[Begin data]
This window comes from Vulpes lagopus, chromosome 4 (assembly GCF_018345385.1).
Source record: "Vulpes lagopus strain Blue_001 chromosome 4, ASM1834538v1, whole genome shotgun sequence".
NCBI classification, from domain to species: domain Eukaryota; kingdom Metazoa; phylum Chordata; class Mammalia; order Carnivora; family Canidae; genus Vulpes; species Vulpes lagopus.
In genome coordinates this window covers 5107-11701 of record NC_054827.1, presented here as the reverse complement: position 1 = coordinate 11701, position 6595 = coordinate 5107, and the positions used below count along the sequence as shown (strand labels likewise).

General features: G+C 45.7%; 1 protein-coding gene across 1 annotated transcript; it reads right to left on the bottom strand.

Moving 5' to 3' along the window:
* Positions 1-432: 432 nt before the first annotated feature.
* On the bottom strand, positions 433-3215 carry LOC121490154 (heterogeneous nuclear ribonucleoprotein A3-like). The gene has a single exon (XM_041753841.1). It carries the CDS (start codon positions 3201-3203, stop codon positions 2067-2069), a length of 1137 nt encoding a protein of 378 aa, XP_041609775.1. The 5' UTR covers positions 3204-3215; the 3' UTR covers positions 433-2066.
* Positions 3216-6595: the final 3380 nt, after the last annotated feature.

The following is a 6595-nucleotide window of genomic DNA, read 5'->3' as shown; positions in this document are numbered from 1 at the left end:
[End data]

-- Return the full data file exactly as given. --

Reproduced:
This window comes from Vulpes lagopus, chromosome 4 (assembly GCF_018345385.1).
Source record: "Vulpes lagopus strain Blue_001 chromosome 4, ASM1834538v1, whole genome shotgun sequence".
NCBI classification, from domain to species: domain Eukaryota; kingdom Metazoa; phylum Chordata; class Mammalia; order Carnivora; family Canidae; genus Vulpes; species Vulpes lagopus.
In genome coordinates this window covers 5107-11701 of record NC_054827.1, presented here as the reverse complement: position 1 = coordinate 11701, position 6595 = coordinate 5107, and the positions used below count along the sequence as shown (strand labels likewise).

General features: G+C 45.7%; 1 protein-coding gene across 1 annotated transcript; it reads right to left on the bottom strand.

Moving 5' to 3' along the window:
* Positions 1-432: 432 nt before the first annotated feature.
* On the bottom strand, positions 433-3215 carry LOC121490154 (heterogeneous nuclear ribonucleoprotein A3-like). The gene has a single exon (XM_041753841.1). It carries the CDS (start codon positions 3201-3203, stop codon positions 2067-2069), a length of 1137 nt encoding a protein of 378 aa, XP_041609775.1. The 5' UTR covers positions 3204-3215; the 3' UTR covers positions 433-2066.
* Positions 3216-6595: the final 3380 nt, after the last annotated feature.

The following is a 6595-nucleotide window of genomic DNA, read 5'->3' as shown; positions in this document are numbered from 1 at the left end: